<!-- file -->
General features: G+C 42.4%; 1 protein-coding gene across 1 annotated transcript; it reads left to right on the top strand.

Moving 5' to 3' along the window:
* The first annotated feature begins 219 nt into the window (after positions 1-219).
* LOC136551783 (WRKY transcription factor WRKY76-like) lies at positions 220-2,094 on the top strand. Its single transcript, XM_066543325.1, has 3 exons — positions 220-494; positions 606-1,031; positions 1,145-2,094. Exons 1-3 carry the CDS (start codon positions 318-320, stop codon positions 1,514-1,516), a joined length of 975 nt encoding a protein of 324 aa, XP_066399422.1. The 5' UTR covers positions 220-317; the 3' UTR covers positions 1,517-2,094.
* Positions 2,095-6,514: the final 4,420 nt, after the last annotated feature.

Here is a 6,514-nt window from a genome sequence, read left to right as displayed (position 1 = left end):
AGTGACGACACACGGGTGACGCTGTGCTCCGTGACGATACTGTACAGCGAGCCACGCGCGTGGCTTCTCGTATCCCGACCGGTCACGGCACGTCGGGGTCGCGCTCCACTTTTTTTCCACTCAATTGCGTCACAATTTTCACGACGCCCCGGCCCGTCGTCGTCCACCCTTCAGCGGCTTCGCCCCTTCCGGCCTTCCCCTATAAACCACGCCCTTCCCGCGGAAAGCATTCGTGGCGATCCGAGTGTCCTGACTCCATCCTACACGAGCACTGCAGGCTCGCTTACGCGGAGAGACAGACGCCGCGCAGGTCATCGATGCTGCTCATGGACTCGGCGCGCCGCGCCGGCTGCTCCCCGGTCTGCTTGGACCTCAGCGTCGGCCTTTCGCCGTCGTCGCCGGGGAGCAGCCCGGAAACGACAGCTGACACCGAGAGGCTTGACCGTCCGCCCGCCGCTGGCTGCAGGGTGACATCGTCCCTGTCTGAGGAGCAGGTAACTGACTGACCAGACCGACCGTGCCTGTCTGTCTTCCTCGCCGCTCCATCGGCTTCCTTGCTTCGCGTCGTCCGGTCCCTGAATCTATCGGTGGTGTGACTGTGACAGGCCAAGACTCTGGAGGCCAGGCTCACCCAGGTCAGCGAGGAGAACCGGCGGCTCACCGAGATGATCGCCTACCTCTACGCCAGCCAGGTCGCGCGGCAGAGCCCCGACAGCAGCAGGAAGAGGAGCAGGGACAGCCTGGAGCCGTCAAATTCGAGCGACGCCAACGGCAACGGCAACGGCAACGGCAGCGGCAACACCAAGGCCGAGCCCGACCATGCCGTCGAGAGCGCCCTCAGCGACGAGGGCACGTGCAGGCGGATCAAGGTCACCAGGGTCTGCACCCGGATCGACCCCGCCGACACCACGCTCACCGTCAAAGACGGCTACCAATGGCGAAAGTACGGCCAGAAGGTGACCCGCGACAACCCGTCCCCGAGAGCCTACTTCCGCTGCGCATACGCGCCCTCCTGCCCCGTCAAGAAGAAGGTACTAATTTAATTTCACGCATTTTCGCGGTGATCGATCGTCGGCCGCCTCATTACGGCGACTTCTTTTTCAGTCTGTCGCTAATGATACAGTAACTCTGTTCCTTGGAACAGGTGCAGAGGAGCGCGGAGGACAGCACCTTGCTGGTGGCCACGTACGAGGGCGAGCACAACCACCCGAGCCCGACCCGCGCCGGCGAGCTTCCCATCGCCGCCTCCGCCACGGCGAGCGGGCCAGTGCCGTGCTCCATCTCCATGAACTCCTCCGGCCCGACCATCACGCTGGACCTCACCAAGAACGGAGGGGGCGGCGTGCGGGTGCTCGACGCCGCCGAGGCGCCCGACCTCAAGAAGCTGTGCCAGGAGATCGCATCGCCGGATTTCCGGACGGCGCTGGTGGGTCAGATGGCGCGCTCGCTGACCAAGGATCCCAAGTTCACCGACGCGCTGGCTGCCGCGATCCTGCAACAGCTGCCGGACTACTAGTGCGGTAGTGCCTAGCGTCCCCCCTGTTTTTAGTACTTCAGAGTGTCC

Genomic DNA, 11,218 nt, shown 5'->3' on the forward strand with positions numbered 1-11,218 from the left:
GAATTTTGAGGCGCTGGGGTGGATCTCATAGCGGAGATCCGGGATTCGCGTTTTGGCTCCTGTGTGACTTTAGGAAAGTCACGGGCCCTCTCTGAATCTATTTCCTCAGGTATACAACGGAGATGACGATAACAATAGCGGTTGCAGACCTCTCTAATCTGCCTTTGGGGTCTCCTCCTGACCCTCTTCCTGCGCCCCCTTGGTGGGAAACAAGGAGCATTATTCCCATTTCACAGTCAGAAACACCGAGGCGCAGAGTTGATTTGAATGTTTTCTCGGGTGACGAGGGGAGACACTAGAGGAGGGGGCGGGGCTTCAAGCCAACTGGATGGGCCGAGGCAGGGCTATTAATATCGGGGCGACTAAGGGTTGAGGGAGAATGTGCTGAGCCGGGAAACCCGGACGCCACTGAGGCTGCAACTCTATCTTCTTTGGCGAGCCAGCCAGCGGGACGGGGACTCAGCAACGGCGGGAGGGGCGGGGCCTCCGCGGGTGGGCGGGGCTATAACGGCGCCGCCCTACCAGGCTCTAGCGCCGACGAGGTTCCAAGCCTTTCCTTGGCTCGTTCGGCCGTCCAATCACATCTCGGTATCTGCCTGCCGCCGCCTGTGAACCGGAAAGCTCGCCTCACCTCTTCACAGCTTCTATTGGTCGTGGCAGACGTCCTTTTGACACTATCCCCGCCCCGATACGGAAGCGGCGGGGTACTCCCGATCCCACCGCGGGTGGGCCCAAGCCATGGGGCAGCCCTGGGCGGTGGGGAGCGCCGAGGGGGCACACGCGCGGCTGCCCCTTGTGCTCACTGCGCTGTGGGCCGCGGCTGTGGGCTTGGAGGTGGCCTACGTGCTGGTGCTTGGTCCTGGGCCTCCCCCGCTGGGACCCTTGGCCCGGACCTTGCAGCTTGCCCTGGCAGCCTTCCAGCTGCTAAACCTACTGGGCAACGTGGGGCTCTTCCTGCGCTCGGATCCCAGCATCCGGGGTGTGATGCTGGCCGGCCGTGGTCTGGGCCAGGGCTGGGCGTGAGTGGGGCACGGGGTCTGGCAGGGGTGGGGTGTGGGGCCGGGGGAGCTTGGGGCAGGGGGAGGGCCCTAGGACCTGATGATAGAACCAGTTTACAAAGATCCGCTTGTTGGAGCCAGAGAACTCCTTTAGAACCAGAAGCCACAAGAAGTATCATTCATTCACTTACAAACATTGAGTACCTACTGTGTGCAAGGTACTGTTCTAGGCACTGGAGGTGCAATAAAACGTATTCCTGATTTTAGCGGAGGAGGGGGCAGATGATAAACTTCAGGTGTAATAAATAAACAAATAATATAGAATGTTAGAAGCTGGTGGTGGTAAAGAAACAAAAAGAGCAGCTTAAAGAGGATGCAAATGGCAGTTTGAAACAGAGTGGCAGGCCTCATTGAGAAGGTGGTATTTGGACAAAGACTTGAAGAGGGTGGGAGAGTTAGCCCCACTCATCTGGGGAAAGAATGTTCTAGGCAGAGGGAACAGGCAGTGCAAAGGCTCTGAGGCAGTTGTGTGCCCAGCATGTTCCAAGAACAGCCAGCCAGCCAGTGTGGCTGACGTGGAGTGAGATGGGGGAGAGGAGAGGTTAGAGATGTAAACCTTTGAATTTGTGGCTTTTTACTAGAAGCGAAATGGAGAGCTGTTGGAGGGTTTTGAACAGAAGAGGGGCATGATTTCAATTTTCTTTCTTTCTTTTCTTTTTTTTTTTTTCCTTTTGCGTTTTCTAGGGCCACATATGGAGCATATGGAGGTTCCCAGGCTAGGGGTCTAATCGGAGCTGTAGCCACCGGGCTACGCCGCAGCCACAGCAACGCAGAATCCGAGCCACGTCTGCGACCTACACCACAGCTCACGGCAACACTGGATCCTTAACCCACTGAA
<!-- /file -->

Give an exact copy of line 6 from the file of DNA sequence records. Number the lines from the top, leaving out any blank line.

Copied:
Here is a 6,514-nt window from a genome sequence, read left to right as displayed (position 1 = left end):